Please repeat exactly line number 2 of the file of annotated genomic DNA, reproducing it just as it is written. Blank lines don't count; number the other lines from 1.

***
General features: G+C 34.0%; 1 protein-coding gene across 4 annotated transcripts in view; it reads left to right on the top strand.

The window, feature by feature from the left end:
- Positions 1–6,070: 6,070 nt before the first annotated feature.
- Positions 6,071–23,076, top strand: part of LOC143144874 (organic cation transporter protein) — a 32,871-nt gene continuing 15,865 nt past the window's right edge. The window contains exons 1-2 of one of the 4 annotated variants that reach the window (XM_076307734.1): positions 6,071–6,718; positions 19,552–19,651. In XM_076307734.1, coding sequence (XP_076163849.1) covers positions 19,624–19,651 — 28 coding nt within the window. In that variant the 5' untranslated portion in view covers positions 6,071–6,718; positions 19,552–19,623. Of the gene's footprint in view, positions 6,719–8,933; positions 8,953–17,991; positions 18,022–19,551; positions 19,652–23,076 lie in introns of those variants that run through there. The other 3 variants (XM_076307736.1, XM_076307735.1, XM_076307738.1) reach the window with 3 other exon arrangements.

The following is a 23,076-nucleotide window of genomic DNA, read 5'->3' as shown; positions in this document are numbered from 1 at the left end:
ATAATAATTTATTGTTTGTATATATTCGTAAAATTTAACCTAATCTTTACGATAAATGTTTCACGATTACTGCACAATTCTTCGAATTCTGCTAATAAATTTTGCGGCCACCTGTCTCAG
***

The window, feature by feature from the left end: